Mar 20, 2013, 12:27 PM EDT
Well, Tony Pena is in the news again, having managed the Dominican Republic to eight consecutive victories and a dominating championship in the World Baseball Classic. It is a good excuse to tell a story, one of my favorite ever stories in sports. Then, Tony Pena is one of my favorite ever people in sports.
Ten years ago, Tony Pena was manager of the Kansas City Royals. And those Royals were terrible. I realize that this is obvious since the Royals have been terrible for almost 20 years now, but those Royals were PARTICULARLY terrible. Their opening day starter would be Runelvys Hernandez. Yes, I know you haven’t heard of him. Hernandez had made 12 undistinguished starts in his career. Twelve. And he was the Royals Opening Day starter. And to be honest, nobody else was really that close.
Pena, though, would not hear negativity. He was simply incapable of hearing it. He kept talking about how good the Royals were going to be, how they were going to compete for a championship, how these players had more inside them than anyone realized, more inside them than the players themselves realized. He more than talked. He handed out “We Believe” T-shirts. He ran from field to field during spring training to impress his optimism on everyone. I have always believed that while spirit and chemistry and belief are important, they carry only so much magic. The Royals’ Opening Day starter, I will repeat, was Runelvys Hernandez.
But you know what? Runelvys Hernandez threw six shutout innings on Opening Day. And the Royals won their first nine games. They won 16 of their first 19. They were in first place by seven games at the All-Star Break. They were in contention, real contention, into early September. And they did it with almost nothing. There were a handful of good players on the team, and a few more who played above their talent. But mostly, I thought then and think now, it was Pena. He was irrepressible. Every day, he showed up full of life and hope and energy, and he pumped that stuff into his players and into people around the club like no big league manager I’ve ever seen. It was barely real — like something out of the movies.
It didn’t last — couldn’t last, I suspect. The Royals lost 100 games the next year, and Pena resigned under pressure the next when the Royals lost 100 games again, and then they lost 100 games again just to make the point clear. But I have always thought that for one season, Tony Pena did what no other manager could have done.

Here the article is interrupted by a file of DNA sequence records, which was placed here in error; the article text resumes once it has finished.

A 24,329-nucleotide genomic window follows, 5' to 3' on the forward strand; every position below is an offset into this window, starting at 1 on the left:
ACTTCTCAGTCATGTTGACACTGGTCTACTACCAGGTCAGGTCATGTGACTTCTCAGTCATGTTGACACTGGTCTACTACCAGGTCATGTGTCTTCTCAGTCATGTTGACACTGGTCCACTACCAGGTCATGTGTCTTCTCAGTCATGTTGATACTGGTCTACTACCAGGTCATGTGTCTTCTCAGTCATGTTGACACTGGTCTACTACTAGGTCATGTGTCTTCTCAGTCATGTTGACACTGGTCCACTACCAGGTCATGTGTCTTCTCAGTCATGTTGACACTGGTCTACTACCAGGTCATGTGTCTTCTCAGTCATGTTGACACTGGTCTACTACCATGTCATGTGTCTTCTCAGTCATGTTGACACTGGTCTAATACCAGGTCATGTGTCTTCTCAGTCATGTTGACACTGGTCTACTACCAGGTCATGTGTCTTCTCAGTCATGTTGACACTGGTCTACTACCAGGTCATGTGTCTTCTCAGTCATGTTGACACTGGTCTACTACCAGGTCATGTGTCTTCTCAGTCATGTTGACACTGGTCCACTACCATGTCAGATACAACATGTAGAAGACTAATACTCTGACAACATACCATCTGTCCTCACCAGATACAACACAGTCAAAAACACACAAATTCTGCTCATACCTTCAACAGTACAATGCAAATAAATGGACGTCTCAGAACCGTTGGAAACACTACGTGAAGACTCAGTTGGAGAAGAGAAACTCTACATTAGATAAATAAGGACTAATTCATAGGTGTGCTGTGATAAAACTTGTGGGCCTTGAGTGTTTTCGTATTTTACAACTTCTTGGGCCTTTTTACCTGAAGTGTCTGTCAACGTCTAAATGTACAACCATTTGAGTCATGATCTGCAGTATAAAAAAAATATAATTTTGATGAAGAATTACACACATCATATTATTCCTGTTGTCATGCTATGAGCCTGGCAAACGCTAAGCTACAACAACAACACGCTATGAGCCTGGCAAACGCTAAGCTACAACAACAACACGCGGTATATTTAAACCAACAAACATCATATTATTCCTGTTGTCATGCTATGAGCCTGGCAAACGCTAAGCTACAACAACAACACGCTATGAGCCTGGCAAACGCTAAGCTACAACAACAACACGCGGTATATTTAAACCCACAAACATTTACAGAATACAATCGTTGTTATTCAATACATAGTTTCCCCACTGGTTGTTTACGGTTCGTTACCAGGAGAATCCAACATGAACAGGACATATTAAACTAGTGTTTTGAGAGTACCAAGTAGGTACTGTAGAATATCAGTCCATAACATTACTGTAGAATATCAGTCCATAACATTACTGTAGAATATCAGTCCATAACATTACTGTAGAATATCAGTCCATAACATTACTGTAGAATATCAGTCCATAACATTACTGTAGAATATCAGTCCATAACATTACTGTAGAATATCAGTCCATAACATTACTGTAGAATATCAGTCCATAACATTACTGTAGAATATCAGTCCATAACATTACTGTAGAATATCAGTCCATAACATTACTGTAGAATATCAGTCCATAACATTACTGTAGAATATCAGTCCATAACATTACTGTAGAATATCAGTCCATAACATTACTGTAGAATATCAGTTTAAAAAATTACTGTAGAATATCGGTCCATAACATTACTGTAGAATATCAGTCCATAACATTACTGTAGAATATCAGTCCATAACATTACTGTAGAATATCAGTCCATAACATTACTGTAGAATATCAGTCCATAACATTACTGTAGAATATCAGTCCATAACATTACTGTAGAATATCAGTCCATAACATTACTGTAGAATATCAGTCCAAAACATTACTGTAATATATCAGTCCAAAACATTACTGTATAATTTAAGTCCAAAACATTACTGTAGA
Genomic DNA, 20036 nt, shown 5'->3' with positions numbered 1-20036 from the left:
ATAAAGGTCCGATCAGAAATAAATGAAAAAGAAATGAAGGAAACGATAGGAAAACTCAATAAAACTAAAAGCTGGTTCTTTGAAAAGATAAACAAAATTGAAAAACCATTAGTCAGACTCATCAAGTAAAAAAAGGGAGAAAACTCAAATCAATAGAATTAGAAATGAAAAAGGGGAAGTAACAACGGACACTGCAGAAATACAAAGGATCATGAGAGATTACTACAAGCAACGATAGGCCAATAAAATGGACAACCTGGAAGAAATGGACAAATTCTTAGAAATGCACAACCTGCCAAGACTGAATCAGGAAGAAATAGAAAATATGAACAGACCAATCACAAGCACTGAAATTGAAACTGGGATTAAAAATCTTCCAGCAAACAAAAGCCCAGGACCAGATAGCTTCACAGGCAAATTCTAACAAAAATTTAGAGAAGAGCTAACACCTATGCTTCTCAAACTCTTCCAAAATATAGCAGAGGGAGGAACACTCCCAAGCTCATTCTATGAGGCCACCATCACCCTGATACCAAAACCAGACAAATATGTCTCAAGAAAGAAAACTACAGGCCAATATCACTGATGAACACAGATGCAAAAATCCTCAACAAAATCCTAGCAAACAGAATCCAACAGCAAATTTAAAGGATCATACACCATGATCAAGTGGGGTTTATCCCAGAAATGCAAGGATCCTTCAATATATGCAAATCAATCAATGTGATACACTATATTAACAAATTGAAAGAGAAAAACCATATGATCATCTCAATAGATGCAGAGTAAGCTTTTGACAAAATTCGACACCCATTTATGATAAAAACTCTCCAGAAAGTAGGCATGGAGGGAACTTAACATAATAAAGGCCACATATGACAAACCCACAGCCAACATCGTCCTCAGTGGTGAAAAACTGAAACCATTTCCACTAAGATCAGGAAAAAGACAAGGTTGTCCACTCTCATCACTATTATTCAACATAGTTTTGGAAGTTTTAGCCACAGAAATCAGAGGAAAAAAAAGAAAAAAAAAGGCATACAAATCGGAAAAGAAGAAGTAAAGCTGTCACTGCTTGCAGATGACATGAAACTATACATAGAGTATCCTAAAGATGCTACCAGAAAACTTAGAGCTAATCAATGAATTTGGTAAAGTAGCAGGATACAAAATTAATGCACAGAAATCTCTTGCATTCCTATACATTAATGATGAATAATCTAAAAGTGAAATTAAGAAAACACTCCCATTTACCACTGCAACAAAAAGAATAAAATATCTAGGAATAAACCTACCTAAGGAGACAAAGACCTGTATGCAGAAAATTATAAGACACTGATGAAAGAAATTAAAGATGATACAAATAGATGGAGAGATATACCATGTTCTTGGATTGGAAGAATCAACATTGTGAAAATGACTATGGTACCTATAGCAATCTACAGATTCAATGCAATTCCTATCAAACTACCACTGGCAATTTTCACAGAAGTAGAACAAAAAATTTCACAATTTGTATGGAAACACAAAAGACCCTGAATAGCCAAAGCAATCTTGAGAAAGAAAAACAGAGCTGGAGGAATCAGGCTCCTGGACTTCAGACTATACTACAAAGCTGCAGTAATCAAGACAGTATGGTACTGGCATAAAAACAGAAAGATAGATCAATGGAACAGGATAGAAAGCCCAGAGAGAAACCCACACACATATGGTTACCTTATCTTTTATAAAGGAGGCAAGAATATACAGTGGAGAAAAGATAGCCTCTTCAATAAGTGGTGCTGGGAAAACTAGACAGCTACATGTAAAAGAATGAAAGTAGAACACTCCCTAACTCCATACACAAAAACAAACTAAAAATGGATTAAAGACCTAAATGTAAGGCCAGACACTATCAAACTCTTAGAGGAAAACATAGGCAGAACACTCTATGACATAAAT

Which leads to the story: Where does that sort of conviction and ebullience and determination come from? I’ve written this before. I was working for The Kansas City Star then, and I went back with Pena to the Dominican Republic. We drove to where he grew up, to Villa Vasquez, and I saw the home where he grew up. The floors were dirt. On the cracked walls, you could see strips of sunlight that slipped through splits in the roof and a photo of Pedro Martinez. “Right there,” he said, “there used to be a picture of Jesus.” We went to the field where the legendary Pirates scout Howie Haak discovered Pena. We went to banana fields where Pena had expected to work. We went to the patch of land where he had grown up playing baseball — it is now a well-groomed field with neatly mown grass and a raked infield. Pena makes sure of that.
Then, only then, Tony Pena told me this story. He said that when he signed with the Pirates, he received a $4,000 signing bonus — so much money that no bank in the area could handle it. He went to Santiago with his family to put the money in an account. He tried to give the money to his mother, Rosalia, but she would not accept it. She said it was his money. She was not especially happy about him going to the U.S. to play baseball and was convinced he would not make it. That money would support him when he failed.
A few days later, the Penas had their furniture repossessed. Tony begged his mother to take the money to get the furniture back, but she would not accept. He finally snuck behind her back, went to the furniture people, paid $800 to have it returned to the house. Rosalia was so furious, she would not talk to Tony for a long time. He left without hearing his mother say good bye.
Of course, life took many happy turns for Tony Pena. He became an All-Star catcher. He became a baseball star. He made more than $17 million as a big leaguer. He is now bench coach for the Yankees, and he just brought the Dominican Republic its greatest ever baseball victory.
But he never lost what he felt as a child, never lost the joy for baseball, never lost the hope that burned within him, never lost the fear of failure that kept him focused. He saved baseballs from every important hit he ever got, just in case it was his last. He saved the bats he used for the day when they might spark memories. He saved every memory, clung to it, held it close. Once, later in his career as a player, Tony was in the car with Rosalia, and they drove around Santiago. They had made a drive like this many times. Tony was driving this time, and he made one turn, then another, a third, winding through Santiago though there was no place in particular they were going.
And then they found themselves in a familiar neighborhood, one they had been through before. “Isn’t this nice?” he asked his mother.
“Yes,” Rosalia said. “It is beautiful.”
Tony kept driving, randomly it seemed, until they found themselves on a street of beautiful homes. “I love these,” Rosalia said, and Tony smiled and pulled up to the nicest of the homes.
“What do you think of this one?” he asked.
“It is the home of my dreams,” she said.
“It is yours,” he said, and he reached into his pocket and pulled out the key to the front door.
Rosalia Pena lived in that home until she died two years ago.
Tony Pena did not want to tell me this story for a long time. It was almost as if he wanted me to see everything I could in the Dominican before he could trust me with it. It is a story that is so personal to him — because it doesn’t just speak to the joy of buying his mother a home. It speaks to the life of a poor boy in the Dominican Republic, the power of hope, the power of belief and, perhaps most of all, the power of remembering what matters. If you forget where you came from, he told me, you forget who you are.
I ended my Kansas City Star story this way.
In Santiago, there is an open bank account. In it $3,200 plus 25 years or so of interest. It is every remaining penny of the bonus the Pittsburgh Pirates gave Tony Pena a long time ago.
May 18, 2013, 2:45 PM EDT